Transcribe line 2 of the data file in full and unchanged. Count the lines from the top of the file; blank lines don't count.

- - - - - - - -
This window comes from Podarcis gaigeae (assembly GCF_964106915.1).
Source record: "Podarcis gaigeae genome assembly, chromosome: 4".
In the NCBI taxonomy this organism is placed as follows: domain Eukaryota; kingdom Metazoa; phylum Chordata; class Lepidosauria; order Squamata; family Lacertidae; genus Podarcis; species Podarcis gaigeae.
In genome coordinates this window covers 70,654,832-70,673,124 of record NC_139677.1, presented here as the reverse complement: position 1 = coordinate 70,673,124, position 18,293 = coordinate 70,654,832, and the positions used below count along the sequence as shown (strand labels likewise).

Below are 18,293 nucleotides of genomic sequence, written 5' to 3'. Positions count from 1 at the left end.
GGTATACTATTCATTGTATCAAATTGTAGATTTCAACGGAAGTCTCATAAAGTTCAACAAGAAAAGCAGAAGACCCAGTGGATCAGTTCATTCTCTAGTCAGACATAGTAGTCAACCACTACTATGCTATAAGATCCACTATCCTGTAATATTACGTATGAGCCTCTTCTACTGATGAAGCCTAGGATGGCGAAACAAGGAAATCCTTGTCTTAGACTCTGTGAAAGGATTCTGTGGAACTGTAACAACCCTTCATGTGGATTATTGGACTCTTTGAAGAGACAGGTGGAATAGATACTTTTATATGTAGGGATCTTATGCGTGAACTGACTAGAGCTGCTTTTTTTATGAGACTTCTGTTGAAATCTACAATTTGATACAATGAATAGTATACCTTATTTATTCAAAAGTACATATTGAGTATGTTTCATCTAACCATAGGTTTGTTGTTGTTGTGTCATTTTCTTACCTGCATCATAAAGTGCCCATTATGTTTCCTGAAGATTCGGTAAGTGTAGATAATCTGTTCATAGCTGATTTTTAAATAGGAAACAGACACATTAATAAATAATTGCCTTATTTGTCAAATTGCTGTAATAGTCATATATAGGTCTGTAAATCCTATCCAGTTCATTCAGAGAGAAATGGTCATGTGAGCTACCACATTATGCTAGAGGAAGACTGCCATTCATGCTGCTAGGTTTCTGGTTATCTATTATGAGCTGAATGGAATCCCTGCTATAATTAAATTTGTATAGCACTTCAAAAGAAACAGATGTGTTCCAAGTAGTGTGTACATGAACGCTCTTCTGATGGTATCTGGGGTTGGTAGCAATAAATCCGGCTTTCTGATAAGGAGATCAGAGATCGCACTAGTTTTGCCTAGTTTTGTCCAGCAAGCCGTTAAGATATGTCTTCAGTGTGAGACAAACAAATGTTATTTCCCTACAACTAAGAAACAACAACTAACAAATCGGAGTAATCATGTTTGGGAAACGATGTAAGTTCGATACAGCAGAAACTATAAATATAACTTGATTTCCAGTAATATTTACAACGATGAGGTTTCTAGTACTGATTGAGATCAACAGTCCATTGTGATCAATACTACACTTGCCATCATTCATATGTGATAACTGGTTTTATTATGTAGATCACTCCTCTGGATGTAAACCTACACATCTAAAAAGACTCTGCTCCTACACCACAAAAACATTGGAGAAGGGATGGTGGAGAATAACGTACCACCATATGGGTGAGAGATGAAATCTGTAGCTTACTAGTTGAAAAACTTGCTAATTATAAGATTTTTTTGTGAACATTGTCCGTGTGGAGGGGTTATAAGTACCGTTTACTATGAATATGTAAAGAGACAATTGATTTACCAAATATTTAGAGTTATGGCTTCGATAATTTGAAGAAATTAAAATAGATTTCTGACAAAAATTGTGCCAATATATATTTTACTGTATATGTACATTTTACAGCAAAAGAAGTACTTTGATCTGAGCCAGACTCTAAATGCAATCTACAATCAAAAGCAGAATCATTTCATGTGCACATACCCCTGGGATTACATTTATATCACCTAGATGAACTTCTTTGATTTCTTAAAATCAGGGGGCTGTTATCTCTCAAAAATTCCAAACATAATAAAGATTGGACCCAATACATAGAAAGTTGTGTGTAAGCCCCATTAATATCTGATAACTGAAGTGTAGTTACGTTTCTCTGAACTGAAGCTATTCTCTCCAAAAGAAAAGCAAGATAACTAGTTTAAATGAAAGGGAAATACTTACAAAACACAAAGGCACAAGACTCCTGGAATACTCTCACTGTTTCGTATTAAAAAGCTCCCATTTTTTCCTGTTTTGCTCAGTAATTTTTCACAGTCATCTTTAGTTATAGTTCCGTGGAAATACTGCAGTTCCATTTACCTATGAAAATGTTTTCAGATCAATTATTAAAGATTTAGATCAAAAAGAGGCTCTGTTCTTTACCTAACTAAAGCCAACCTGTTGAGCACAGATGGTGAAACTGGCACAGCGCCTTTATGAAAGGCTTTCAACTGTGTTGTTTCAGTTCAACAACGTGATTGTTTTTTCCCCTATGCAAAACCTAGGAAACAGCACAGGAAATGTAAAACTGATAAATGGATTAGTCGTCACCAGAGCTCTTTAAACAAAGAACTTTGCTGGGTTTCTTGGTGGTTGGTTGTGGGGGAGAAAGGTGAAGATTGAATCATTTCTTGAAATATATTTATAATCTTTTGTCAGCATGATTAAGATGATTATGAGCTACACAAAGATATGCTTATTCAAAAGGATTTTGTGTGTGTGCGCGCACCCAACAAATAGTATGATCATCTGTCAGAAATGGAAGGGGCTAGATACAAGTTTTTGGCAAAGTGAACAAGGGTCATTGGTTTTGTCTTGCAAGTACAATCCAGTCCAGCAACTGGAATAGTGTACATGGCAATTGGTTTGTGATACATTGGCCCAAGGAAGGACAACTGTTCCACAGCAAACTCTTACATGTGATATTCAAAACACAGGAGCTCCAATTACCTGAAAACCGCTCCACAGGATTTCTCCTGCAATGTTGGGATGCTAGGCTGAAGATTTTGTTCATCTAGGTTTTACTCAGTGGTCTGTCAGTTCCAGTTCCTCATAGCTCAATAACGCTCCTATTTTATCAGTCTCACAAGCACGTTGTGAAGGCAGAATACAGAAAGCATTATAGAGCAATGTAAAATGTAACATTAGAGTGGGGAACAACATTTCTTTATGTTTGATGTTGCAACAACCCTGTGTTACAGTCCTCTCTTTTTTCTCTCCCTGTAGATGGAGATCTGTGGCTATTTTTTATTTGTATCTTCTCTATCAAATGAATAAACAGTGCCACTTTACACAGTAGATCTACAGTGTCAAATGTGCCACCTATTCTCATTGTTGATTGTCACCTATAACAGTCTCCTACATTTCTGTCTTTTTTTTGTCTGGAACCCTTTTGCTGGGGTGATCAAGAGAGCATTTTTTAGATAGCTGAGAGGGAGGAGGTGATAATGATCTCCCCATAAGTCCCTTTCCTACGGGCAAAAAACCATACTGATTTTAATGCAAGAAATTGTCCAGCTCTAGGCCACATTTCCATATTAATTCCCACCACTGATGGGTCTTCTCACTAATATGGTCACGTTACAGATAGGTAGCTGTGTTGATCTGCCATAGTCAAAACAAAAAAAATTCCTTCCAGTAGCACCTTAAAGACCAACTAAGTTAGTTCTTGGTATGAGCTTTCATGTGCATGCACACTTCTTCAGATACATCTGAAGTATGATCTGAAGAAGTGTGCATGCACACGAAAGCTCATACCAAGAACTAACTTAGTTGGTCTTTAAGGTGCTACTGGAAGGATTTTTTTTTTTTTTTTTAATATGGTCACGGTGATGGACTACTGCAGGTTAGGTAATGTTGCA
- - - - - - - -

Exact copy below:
Source record: "Podarcis gaigeae genome assembly, chromosome: 4".